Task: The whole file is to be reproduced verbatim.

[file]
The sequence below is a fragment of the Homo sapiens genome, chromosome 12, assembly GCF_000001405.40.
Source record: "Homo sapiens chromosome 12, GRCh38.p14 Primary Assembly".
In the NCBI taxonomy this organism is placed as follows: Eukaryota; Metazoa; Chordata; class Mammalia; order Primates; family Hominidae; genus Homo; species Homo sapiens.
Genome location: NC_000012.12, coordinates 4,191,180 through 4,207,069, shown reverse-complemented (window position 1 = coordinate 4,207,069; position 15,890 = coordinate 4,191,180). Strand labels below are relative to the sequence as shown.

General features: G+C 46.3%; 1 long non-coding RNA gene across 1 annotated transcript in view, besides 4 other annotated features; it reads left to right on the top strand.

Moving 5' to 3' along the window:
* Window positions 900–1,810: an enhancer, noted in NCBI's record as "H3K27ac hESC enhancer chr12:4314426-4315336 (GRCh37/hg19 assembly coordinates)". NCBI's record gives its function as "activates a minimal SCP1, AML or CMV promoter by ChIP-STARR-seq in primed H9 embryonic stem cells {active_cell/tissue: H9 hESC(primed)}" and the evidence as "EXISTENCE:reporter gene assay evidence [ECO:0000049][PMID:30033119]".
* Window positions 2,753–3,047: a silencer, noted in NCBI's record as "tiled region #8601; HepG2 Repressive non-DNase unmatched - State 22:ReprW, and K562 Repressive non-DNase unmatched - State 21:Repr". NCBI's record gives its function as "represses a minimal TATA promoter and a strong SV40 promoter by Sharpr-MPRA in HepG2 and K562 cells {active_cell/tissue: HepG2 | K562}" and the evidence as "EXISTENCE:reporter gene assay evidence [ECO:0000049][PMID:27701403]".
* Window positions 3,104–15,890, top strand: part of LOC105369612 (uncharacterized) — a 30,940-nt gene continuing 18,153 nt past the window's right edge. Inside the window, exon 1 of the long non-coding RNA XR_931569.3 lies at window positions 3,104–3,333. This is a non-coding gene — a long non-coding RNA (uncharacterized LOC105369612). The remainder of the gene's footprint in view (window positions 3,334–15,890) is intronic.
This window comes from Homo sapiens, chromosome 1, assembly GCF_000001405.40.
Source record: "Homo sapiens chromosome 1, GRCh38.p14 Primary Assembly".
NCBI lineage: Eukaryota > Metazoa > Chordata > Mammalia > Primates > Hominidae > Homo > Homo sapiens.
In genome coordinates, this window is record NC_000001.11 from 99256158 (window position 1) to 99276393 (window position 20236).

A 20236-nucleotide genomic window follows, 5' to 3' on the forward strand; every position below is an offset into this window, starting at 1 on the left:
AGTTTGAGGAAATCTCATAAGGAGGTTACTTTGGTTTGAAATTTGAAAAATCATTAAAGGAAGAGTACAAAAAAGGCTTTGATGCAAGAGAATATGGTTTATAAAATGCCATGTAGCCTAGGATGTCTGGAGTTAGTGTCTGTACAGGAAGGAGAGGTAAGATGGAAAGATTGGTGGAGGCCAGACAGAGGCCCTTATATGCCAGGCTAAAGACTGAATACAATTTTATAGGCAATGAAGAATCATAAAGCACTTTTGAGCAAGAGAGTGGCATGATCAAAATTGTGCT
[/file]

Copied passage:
The sequence below is a fragment of the Homo sapiens genome, chromosome 12, assembly GCF_000001405.40.
Source record: "Homo sapiens chromosome 12, GRCh38.p14 Primary Assembly".
In the NCBI taxonomy this organism is placed as follows: Eukaryota; Metazoa; Chordata; class Mammalia; order Primates; family Hominidae; genus Homo; species Homo sapiens.
Genome location: NC_000012.12, coordinates 4,191,180 through 4,207,069, shown reverse-complemented (window position 1 = coordinate 4,207,069; position 15,890 = coordinate 4,191,180). Strand labels below are relative to the sequence as shown.

General features: G+C 46.3%; 1 long non-coding RNA gene across 1 annotated transcript in view, besides 4 other annotated features; it reads left to right on the top strand.

Moving 5' to 3' along the window:
* Window positions 900–1,810: an enhancer, noted in NCBI's record as "H3K27ac hESC enhancer chr12:4314426-4315336 (GRCh37/hg19 assembly coordinates)". NCBI's record gives its function as "activates a minimal SCP1, AML or CMV promoter by ChIP-STARR-seq in primed H9 embryonic stem cells {active_cell/tissue: H9 hESC(primed)}" and the evidence as "EXISTENCE:reporter gene assay evidence [ECO:0000049][PMID:30033119]".
* Window positions 2,753–3,047: a silencer, noted in NCBI's record as "tiled region #8601; HepG2 Repressive non-DNase unmatched - State 22:ReprW, and K562 Repressive non-DNase unmatched - State 21:Repr". NCBI's record gives its function as "represses a minimal TATA promoter and a strong SV40 promoter by Sharpr-MPRA in HepG2 and K562 cells {active_cell/tissue: HepG2 | K562}" and the evidence as "EXISTENCE:reporter gene assay evidence [ECO:0000049][PMID:27701403]".
* Window positions 3,104–15,890, top strand: part of LOC105369612 (uncharacterized) — a 30,940-nt gene continuing 18,153 nt past the window's right edge. Inside the window, exon 1 of the long non-coding RNA XR_931569.3 lies at window positions 3,104–3,333. This is a non-coding gene — a long non-coding RNA (uncharacterized LOC105369612). The remainder of the gene's footprint in view (window positions 3,334–15,890) is intronic.
This window comes from Homo sapiens, chromosome 1, assembly GCF_000001405.40.
Source record: "Homo sapiens chromosome 1, GRCh38.p14 Primary Assembly".
NCBI lineage: Eukaryota > Metazoa > Chordata > Mammalia > Primates > Hominidae > Homo > Homo sapiens.
In genome coordinates, this window is record NC_000001.11 from 99256158 (window position 1) to 99276393 (window position 20236).

A 20236-nucleotide genomic window follows, 5' to 3' on the forward strand; every position below is an offset into this window, starting at 1 on the left:
AGTTTGAGGAAATCTCATAAGGAGGTTACTTTGGTTTGAAATTTGAAAAATCATTAAAGGAAGAGTACAAAAAAGGCTTTGATGCAAGAGAATATGGTTTATAAAATGCCATGTAGCCTAGGATGTCTGGAGTTAGTGTCTGTACAGGAAGGAGAGGTAAGATGGAAAGATTGGTGGAGGCCAGACAGAGGCCCTTATATGCCAGGCTAAAGACTGAATACAATTTTATAGGCAATGAAGAATCATAAAGCACTTTTGAGCAAGAGAGTGGCATGATCAAAATTGTGCT